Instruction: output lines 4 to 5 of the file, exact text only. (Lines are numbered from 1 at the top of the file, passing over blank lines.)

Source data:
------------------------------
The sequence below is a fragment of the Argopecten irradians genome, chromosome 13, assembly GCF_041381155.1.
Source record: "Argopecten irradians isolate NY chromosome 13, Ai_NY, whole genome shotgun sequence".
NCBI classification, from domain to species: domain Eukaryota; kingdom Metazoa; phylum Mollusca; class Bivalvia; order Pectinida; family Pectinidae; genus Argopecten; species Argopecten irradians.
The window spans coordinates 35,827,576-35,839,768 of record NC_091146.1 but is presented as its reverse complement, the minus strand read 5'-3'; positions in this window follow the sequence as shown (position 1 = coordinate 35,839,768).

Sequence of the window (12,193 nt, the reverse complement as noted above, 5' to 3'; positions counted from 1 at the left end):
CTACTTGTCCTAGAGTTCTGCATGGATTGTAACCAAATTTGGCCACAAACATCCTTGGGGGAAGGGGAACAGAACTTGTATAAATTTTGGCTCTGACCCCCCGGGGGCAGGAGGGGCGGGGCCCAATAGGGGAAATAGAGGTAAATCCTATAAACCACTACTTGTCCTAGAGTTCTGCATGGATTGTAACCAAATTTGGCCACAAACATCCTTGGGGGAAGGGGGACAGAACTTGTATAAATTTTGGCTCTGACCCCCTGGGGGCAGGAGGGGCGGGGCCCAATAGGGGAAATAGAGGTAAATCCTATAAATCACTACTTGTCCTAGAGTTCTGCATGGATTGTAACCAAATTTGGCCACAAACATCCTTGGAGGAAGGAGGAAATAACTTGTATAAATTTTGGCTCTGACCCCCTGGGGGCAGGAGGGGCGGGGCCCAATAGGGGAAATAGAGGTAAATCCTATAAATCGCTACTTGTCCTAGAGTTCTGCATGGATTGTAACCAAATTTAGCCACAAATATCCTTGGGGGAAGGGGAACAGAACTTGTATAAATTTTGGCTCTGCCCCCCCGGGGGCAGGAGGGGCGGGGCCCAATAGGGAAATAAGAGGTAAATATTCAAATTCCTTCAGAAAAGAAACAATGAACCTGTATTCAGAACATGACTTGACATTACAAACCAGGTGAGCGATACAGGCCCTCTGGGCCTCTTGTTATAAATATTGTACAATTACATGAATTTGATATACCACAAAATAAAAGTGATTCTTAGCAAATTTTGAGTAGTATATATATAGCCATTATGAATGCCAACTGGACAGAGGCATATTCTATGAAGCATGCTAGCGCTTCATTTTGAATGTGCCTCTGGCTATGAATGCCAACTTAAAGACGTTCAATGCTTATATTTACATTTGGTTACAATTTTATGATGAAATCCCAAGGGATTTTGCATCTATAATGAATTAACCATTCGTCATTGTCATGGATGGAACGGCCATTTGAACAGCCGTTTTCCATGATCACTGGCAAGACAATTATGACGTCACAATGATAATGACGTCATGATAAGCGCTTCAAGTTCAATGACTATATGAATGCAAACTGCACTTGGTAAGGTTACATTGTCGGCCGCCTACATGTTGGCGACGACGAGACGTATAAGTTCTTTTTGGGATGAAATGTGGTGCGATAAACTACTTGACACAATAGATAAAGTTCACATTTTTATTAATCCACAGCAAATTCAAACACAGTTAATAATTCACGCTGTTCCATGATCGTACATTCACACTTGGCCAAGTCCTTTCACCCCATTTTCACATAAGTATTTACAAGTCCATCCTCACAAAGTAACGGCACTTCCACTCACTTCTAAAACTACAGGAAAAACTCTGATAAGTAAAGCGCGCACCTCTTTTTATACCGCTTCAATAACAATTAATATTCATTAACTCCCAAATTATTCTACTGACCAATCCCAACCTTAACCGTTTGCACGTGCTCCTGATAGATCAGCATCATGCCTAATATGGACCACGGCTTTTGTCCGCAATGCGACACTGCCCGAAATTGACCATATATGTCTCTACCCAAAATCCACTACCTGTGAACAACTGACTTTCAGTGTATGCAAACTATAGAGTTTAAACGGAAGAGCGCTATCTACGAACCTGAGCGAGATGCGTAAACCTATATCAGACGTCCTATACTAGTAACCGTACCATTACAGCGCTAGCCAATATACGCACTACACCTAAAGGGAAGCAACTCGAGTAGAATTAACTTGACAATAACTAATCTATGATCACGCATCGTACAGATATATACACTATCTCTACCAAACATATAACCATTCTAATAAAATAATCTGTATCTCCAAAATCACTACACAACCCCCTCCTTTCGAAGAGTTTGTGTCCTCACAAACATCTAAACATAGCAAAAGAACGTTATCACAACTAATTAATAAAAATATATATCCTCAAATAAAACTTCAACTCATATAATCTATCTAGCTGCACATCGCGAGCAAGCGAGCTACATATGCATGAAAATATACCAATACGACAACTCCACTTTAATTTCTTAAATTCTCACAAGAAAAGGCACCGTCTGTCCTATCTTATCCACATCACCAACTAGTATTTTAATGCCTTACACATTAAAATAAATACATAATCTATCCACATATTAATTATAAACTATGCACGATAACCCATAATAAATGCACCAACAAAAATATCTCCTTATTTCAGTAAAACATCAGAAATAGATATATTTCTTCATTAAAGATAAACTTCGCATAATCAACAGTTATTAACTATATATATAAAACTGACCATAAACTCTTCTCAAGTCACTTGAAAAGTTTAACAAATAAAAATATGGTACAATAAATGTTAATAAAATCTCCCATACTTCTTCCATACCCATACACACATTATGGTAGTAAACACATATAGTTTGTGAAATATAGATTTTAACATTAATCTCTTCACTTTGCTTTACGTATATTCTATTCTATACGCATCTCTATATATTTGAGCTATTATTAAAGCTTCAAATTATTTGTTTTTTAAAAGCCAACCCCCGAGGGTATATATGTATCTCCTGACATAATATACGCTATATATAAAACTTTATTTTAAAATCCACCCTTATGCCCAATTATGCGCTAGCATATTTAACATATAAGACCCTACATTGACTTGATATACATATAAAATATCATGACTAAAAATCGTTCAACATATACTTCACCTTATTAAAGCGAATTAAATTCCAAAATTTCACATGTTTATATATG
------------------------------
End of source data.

The window spans coordinates 35,827,576-35,839,768 of record NC_091146.1 but is presented as its reverse complement, the minus strand read 5'-3'; positions in this window follow the sequence as shown (position 1 = coordinate 35,839,768).

Sequence of the window (12,193 nt, the reverse complement as noted above, 5' to 3'; positions counted from 1 at the left end):